Thus, for success in preventive action more detailed information is required, especially in the case of Â«ethnic cleansingÂ». In this case despite detailed information, all the preventive strategy must be drawn in short-term capacities. Statistical models on near-term anticipation of Â«ethnic cleansingÂ» and other crimes will be developed, not only on statistical bases, but also in complex environment to provide the traditional approaches, that rely on stable cause-effect patterns. Besides methods of risk evaluation and anticipation, there are wide political and institutional barriers to effective "ethnic cleansing" and other violent crimes. It seems that the conflict analysis in "ethnic cleansing", genocide and other inhuman crimes is developing, but at the same time we have lack of institutions exactly in this field. Furthermore, it is very difficult to monitor early warning and preventive actions and make them the part of global policymaking. To influence on decision making process of policymakers, the preventive strategy will be based on the realities of cognitive processing and decision making. The fair of the development of situation into "ethnic cleansing" often occurs when we don't have enough time to analyze the situation, when we have lack of information and very limited time.
The problem is that the concepts drawn before mostly maybe have fit one's understanding and interpretation and was successful. The concepts for "ethnic cleansing", genocide etc. must be created on the different models and tools, because we cannot compare "ethnic cleansing" with just violent conflict, because the second one can be identified with armed conflict, civil wars etc., while Â«ethnic cleansingÂ» is purposeful action.
Effective early warning tools can not guarantee absolute successful prevention. But the correct risk assessment and warnings can transform further actions in policymaking and cancel violence development into massive killing. Current concepts and models can be seen as imperfect, because every concept miss some factors, we don't have complete model or concept to prevent the violence and "ethnic cleansing", because every case is unique in it's historical, geographical, sociological contexts. But in my point of view two types of institutions are necessary to reduce the violence and, in particular, to cancel the "ethnic cleansing", genocide etc.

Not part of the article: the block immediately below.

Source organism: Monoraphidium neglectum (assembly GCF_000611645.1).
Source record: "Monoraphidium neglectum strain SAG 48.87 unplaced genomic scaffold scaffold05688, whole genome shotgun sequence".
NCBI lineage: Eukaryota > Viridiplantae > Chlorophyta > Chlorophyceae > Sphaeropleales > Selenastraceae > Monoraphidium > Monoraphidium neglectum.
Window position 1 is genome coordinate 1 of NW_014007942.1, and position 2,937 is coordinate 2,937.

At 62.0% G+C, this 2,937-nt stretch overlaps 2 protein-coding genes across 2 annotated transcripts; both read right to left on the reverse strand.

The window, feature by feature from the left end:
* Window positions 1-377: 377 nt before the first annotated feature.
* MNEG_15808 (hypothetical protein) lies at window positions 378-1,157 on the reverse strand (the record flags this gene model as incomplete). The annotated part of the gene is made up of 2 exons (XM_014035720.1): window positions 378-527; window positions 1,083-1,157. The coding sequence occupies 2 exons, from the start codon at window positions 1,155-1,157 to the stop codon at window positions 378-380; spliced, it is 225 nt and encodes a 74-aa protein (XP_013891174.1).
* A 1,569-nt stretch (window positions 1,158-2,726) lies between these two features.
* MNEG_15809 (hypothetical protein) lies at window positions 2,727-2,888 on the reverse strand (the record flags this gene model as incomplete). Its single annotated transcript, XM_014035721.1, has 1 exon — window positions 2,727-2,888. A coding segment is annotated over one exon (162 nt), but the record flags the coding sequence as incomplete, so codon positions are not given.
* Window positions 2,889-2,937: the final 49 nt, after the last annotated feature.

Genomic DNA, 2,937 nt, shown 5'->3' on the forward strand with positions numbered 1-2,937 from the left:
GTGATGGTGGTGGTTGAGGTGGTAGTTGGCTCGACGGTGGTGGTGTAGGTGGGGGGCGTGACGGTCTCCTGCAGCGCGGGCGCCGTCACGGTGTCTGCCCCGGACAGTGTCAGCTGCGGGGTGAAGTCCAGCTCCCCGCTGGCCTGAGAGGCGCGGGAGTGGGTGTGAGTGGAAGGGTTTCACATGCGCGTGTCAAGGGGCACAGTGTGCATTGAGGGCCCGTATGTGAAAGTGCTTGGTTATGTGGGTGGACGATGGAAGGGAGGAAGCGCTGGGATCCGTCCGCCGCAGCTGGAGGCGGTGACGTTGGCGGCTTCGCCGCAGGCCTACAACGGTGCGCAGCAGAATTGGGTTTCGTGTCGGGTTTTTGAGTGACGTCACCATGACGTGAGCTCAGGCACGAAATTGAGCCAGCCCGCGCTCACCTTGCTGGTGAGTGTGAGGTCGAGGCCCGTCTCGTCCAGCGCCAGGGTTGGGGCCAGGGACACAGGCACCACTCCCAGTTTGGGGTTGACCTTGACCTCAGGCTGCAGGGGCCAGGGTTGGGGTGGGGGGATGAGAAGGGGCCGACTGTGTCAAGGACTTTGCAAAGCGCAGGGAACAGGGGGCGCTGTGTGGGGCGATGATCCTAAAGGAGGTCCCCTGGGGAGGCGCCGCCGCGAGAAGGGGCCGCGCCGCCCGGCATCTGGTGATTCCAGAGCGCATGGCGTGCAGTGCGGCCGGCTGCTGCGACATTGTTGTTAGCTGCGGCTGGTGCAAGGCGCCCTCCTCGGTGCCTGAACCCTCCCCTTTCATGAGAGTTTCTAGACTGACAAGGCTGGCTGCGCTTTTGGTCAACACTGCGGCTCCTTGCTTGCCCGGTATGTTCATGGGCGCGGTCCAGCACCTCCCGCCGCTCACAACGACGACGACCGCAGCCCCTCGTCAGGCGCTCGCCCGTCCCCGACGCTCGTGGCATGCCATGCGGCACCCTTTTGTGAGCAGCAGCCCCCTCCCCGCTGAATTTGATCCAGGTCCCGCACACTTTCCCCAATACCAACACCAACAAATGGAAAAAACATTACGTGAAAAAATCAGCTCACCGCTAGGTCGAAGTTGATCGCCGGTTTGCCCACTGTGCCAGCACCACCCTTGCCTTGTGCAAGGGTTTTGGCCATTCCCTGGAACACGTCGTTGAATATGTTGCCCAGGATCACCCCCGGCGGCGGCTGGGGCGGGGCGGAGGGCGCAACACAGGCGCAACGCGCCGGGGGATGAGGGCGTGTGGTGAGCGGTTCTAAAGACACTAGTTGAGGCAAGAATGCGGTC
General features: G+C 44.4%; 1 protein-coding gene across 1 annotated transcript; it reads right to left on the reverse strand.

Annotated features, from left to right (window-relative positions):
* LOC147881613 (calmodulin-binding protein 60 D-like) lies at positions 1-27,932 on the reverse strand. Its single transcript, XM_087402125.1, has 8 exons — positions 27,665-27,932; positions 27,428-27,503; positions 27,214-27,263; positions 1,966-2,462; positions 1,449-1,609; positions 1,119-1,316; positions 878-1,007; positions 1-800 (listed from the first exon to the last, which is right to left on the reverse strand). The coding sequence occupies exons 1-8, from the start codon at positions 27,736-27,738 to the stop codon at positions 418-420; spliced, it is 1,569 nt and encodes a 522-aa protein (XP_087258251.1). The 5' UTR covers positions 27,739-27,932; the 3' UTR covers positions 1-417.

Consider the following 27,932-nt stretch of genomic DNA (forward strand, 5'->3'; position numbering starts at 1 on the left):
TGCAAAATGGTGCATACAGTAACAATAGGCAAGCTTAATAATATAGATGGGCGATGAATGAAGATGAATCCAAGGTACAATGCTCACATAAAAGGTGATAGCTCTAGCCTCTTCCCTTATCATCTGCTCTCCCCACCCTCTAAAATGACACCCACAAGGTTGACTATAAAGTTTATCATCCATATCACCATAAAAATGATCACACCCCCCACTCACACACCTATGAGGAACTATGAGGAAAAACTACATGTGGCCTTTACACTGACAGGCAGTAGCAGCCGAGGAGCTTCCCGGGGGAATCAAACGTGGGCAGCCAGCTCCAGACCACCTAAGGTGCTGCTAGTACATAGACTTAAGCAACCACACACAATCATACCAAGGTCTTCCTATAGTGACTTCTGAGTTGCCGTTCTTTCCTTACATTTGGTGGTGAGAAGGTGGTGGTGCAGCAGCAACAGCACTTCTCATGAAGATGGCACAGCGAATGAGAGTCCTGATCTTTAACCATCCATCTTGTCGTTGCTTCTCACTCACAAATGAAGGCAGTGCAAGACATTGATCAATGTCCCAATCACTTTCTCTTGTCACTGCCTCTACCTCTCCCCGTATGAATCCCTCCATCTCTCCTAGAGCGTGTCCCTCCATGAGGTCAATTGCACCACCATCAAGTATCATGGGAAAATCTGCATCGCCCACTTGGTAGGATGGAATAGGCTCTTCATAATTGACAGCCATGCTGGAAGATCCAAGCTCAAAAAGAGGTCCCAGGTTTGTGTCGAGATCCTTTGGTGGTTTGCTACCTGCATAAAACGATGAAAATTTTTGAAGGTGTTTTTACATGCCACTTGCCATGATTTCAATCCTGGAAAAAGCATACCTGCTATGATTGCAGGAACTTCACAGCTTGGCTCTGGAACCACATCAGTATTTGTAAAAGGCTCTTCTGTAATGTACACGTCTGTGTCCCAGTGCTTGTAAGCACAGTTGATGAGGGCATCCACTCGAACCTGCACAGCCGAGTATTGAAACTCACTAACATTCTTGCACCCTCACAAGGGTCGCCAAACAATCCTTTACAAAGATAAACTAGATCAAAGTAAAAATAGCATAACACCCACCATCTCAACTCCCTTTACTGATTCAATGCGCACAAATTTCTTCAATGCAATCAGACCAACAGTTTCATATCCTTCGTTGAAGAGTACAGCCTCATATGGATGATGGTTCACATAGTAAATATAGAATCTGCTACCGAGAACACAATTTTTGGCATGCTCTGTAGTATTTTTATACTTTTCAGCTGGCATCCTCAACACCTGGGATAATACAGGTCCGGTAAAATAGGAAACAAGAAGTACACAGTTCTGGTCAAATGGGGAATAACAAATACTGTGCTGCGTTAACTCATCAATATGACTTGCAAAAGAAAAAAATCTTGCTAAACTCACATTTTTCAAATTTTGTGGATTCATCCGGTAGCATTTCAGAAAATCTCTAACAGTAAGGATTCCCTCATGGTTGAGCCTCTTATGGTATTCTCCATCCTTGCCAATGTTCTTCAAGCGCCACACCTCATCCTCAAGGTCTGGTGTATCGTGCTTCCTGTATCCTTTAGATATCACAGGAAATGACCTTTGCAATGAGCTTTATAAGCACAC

First we need research institutions, which will investigate not the conflict in general, but exactly the genocide and "ethnic cleansing" cases.
Second we need more strict legal institutions, which will punish not only the country, but exactly the leader, by whom the violence have been realized 
Today due to technological progress we can easily check and observe what have been happened and where and lead to liability all the responsible persons, from officers to the country leaders. For this we need independent institutions, which will fight for law order, not for own interest in different events. UN is already very dependent for making any independent decisions.
Third interveners need to affect policymakers in psychological way, not distinguishing their interests or benefits from the conflict, because these wills to gain have lead to the conflict escalation, we need Â«another wayÂ» to go out from it.
It is just short overview of the conflict prevention and reducing violence escalation, which should be intvestigated in more detailed way.